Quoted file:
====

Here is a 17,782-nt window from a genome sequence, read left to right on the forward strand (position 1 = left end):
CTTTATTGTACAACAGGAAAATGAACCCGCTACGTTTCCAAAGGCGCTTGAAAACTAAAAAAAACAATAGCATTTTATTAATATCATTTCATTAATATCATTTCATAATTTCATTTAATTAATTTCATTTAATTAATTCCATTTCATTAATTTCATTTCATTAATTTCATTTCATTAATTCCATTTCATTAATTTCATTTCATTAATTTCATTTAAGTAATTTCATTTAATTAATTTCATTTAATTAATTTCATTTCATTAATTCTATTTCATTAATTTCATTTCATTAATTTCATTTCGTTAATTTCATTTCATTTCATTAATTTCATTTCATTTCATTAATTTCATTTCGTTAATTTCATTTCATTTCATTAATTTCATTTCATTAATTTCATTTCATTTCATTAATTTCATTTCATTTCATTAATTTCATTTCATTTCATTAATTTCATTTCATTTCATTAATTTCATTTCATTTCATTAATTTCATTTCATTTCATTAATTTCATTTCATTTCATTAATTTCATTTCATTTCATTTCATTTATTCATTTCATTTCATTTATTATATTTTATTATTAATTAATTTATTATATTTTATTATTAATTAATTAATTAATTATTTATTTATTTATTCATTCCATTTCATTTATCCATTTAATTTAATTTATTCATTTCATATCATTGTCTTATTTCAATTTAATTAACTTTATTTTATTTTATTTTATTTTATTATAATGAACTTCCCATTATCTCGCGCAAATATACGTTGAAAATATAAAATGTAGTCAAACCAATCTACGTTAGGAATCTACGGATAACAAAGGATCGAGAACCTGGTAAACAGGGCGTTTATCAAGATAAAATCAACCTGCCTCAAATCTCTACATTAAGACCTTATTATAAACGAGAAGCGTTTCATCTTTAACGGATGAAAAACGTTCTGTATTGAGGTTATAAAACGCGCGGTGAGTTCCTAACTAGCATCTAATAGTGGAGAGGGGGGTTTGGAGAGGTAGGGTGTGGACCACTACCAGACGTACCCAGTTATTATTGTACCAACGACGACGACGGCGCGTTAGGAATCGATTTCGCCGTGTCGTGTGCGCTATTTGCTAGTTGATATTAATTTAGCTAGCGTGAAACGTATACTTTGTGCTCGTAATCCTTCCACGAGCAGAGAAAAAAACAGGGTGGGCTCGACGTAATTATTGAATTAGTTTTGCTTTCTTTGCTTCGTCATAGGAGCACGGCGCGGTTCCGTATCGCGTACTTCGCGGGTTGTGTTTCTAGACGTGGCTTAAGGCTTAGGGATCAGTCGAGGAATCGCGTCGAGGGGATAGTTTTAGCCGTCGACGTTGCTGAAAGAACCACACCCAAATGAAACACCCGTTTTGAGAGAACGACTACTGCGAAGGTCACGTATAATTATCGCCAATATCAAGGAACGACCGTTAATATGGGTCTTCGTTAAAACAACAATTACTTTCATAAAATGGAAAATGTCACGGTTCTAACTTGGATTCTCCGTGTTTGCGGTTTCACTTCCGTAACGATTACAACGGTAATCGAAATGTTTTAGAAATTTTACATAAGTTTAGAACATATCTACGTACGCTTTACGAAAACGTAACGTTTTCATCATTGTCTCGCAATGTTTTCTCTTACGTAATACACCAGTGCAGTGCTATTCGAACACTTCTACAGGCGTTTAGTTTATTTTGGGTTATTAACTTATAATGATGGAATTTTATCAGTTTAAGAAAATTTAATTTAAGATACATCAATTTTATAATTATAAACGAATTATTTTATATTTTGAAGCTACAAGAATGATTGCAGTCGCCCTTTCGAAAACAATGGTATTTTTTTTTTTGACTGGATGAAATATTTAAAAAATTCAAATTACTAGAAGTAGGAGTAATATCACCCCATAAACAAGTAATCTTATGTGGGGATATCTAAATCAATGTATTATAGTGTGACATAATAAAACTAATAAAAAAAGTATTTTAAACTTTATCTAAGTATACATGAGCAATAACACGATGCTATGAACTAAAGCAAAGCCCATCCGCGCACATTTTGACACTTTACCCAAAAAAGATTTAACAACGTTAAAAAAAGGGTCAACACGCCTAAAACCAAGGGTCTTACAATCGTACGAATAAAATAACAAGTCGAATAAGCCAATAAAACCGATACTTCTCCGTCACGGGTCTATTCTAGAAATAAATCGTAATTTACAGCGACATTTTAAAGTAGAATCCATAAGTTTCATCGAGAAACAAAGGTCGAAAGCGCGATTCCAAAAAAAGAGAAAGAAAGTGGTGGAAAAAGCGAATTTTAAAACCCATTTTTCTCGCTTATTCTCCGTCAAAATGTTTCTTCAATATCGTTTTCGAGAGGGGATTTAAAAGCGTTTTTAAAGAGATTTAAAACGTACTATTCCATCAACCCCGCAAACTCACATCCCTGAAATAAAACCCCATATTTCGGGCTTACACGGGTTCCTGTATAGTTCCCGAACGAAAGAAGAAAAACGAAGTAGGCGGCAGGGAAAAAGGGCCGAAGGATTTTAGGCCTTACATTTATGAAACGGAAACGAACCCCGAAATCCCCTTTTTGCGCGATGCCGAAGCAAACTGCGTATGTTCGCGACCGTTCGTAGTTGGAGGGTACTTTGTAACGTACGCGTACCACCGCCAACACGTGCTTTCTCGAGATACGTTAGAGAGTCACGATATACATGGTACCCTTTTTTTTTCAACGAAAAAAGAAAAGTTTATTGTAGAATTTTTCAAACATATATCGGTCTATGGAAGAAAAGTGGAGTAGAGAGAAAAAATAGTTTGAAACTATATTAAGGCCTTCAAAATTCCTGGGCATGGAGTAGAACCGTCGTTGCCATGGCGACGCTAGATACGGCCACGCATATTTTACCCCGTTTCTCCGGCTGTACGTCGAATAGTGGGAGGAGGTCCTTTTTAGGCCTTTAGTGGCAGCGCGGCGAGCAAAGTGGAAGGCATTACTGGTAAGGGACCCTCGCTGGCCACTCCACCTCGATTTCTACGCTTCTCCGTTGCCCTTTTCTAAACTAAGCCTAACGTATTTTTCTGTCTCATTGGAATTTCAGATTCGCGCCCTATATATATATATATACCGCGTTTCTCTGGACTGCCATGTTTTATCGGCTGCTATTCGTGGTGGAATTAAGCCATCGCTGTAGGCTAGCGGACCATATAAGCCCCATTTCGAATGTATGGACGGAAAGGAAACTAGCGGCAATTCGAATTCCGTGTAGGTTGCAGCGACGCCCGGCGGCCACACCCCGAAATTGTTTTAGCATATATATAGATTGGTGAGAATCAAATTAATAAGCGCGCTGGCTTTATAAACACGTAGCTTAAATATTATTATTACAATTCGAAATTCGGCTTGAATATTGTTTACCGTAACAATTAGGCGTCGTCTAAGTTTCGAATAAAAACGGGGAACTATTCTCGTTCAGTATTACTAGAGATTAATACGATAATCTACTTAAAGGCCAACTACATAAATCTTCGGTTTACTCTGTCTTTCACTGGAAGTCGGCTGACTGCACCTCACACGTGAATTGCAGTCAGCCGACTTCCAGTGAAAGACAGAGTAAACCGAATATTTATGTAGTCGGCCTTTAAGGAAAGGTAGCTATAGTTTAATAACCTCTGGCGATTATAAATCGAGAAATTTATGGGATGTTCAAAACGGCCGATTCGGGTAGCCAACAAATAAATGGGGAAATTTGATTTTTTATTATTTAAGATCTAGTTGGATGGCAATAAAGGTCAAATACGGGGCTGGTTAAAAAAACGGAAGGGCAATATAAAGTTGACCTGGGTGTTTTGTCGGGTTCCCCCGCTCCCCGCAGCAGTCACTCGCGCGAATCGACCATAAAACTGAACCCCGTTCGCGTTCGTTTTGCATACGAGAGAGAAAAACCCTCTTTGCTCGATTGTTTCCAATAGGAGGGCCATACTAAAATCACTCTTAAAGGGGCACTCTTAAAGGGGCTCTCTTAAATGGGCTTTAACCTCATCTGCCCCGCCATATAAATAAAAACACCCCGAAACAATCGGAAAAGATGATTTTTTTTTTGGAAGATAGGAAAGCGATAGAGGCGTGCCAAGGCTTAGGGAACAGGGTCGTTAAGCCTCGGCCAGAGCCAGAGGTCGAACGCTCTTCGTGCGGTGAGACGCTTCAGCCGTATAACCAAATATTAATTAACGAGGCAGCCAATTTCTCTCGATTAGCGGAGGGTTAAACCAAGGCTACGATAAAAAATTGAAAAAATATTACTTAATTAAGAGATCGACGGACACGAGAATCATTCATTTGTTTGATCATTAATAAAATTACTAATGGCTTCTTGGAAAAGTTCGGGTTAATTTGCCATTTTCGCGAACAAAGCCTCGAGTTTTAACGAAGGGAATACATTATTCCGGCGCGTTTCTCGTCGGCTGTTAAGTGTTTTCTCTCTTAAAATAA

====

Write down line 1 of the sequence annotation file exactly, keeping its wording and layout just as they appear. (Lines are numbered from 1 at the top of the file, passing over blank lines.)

Here is a 17,782-nt window from a genome sequence, read left to right on the forward strand (position 1 = left end):